Ford Fiesta ST 2019 review
It's always hard work following on from a benchmark setter - but the Ford Fiesta ST 2019 model makes a real fist of it, proving fun, frugal and functional can blend with excitement and engagement.
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It’s time to say goodbye to an icon.
This is the very last Peugeot 208 GTi in a very long line of thoroughbred, rally-derived hot-hatches.
Well, the 208 GTi will return, but Peugeot has recently said that when it does, it will be totally different, sporting four doors and being generally ‘larger’ than the one reviewed here.
And, the chances of a manual gearbox returning? Slim. So, if you’re a driving experience puiritan, or generally after that original French hot hatch experience, this is your last call.
There’s also a good chance you won’t be able to buy the ‘Edition Definitive’ we’ve reviewed here because there are only twenty of them in Australia.
However, if you do come across one, or any of its 208 GTi siblings, there are still a lot of reasons to like it. Read on to find out why.
|Peugeot 208 2019: GTi|
|Engine Type||1.6L turbo|
|Fuel Type||Premium Unleaded Petrol|
There are more than a few things ‘interesting’ about this car’s design. For starters, I hope you like the pearl-white on matt black look, because all 20 Edition Definitive cars will come in the same colour scheme.
It’s an angry looking little car though, and I have to say, the 208 has aged reasonably well with it’s vibrant mix of edges and curves. The front looks all… pugnacious (see what I did there?) with its pushed-in face, dopey chrome-sparkled grin and button nose sitting atop.
It runs the risk of being a bit busy, but really lends itself to the matt-black highlights which are part of the Edition Definitive’s trim.
The rear is by far my favourite angle though, with the bulbous rear haunches wonderfully resolved by the rear lamp clusters that clasp the sides and the spicy spoiler that flattens out the roof line.
Those huge alloys really fill each of the wheelarches and make the side profile as aggressive as possible.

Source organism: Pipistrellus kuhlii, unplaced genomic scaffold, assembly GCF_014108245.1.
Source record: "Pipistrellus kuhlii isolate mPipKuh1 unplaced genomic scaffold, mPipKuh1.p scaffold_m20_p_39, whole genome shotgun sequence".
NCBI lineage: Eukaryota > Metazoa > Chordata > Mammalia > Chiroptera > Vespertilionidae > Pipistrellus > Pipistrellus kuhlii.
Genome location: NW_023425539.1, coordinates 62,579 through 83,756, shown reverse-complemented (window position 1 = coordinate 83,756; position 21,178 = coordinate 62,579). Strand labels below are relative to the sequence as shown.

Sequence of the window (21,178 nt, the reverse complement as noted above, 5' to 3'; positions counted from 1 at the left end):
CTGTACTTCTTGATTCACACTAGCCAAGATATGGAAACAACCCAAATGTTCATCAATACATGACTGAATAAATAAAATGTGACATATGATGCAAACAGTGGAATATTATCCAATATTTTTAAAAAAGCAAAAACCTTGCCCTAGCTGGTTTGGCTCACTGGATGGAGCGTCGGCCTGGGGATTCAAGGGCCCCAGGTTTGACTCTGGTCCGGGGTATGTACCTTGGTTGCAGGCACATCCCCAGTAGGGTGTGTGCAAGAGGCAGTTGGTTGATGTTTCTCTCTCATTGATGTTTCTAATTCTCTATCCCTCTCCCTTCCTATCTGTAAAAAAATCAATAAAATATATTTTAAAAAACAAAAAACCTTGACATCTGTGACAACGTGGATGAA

You also have to appreciate the restraint from Peugeot not going all-out on the stickers, pinstripes or two-tone colours. From a distance it could be any other 208 GTi.
Inside things get… strange.
The dash sits oddly high, with the instrument cluster and multimedia system perched on top, then the compact and almost oval wheel sits further down and far toward the driver. Peugeot calls the design 'i-Cockpit'.
This creates some awkward ergonomics. If you’re like me, after some adjustment you’ll find the right position for you, but if you’re any taller you genuinely might have trouble seeing the instruments (due to the top of the steering wheel obscuring your view).
Other than those artistic liberties, the leather bound wheel is strongly contoured and is a pleasure to toss around in the heat of the drive, and possesses some basic buttons for controlling the media system and dash functions.
The rest of the dash has a nice leather finish on it with sporty red stitching. Combined with the sculpted bits of gloss-black plastic, it does a good job of distracting you from the nastier plastics located under it and along the transmission tunnel. The fit on them isn’t as good and the texture on them somehow reminds me of the dreadful plastics Peugeot has been using since the early ‘00s.
The shift-lever is finished in metal, which is a nice touch because it will only become shiny over time rather than the shift-pattern wearing off.
In a way the Edition Definitive’s design is everything it should be. All about the drive, with a healthy serving of odd. So French.
This particular 208, being a three-door in a performance-oriented limited-edition trim, is not exactly a car you’d purchase for reasons of practicality.
However, it is surprisingly good in some areas and less so in others.
Boot space is a very usable 311 litres, helped by the fact that the area is deep and unhampered by a full-size spare. It’s by no means stellar, but gets the job done for a performance car.
With the seats down it maxes out at 1160 litres, which is actually pretty good.
The rear seat is also above-par. It was surprisingly usable for an adult-sized human (my 182cm frame sat snugly behind my own driving position), had nice consistent trim and a bit of sculpting to it, and my favourite feature – the ‘hold on for dear life’ handles - for when the driver decides to show you why they bought a limited-edition three-door Peugeot.